Yoshida Mitsuru''s first-hand account of the Second World War battle leading to the destruction of Japan''s battleship Yamato is a classic of war literature'
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The name "Yamato" is synonymous with a cartoon space craft on television to most young Japanese today. They are blithely unaware of the huge super-battleship that sunk, along with the majority of its crew and its nation's hopes, in April 1945 under heavy American fire off Okinawa in the Pacific Ocean. Among the few survivors was Mitsuru Yoshida, ensign, assistant radar officer on the ship. His first-hand account of the battle, and the preparation of the ship's company for it, is a startling piece of literature, quite without precedent, a minor classic in Japan but here published unabridged in English for the first time. It takes the form of a log or journal, mostly in the present tense, but with a free attitude to perspective when the occasion demands. The style is elliptical, often without verb or even subject, lending an urgency to sentences which often constitute dehydrated paragraphs. Best described as a prose-poem, it is worked in a style of Japanese used for military documents, which gives the writing the air of a despatch as well as suggesting the staccato rhythm of conflict.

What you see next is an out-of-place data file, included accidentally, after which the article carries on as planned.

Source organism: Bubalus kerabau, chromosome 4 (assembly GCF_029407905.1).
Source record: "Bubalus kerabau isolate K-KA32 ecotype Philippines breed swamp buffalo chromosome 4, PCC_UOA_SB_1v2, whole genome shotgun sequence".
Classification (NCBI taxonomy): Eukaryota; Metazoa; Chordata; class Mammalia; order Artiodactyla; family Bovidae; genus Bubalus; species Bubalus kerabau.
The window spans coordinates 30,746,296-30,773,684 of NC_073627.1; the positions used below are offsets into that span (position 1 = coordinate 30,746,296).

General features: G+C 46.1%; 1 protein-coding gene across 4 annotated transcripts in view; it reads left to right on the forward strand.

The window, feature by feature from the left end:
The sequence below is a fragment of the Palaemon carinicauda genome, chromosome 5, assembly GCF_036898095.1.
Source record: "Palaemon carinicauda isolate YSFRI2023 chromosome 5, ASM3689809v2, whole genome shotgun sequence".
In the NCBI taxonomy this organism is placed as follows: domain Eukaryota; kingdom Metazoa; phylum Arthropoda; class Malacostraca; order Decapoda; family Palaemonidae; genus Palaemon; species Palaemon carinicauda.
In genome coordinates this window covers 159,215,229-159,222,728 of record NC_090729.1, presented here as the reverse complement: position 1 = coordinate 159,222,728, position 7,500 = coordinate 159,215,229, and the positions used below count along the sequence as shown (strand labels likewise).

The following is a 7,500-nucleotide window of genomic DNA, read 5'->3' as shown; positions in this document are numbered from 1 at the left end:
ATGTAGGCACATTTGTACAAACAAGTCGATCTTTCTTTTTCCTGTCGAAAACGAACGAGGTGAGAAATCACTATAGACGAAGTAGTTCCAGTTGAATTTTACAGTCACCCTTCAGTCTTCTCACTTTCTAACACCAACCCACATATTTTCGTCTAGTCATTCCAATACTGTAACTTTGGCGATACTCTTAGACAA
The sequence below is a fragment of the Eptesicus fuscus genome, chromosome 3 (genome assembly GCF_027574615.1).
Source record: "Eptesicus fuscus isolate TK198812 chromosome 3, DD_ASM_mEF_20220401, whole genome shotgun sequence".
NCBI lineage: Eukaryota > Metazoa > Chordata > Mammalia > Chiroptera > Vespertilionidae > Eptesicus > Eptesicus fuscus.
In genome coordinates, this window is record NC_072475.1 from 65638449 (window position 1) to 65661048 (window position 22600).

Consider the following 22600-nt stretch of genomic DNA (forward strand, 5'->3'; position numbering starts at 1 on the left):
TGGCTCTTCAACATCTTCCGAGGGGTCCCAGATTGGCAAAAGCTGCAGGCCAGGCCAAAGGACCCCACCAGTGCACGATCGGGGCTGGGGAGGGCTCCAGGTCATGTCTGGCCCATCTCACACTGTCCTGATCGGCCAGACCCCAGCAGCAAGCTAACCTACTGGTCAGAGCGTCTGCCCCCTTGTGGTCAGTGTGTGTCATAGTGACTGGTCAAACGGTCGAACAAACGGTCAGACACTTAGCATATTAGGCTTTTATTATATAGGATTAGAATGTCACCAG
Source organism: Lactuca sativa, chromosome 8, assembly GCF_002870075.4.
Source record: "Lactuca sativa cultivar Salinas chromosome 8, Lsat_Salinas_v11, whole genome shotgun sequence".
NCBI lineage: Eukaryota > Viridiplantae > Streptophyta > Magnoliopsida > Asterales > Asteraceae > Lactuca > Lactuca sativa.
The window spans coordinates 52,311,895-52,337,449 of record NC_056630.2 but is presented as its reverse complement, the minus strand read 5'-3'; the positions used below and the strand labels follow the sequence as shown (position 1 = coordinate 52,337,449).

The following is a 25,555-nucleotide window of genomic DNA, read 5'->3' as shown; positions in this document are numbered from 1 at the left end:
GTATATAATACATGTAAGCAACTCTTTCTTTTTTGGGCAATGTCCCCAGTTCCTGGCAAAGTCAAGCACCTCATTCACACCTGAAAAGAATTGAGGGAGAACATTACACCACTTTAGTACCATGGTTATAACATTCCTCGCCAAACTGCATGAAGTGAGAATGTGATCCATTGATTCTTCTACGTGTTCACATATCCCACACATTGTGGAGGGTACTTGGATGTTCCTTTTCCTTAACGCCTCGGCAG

The narrative rolls with the lurching inevitability of classical tragedy, absorbing in its stifled, sparse tone, though at times the going can be hard for all concerned. It brings to mind Saint-Exupéry's Flight to Arras, interspersing action with contemplation, giving potted biographies of people who die before we reach the end of the sentence. Yoshida's vivid descriptions resonate with every shell as what simultaneously detonates within him is the realisation of the arbitrariness of death, something common in survivor literature, how a fraction of circumstance can make the most crucial difference, and how banal it actually is. That the task force headed by "Yamato" was kamikaze merely adds to the futility, but from such tragedy has come this curious, original account that deserves to be accorded minor classic status wherever it is read. --David Vincent
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Book Description Book Club Associates, 1999. Hardcover. Book Condition: New. book. Bookseller Inventory # 94797803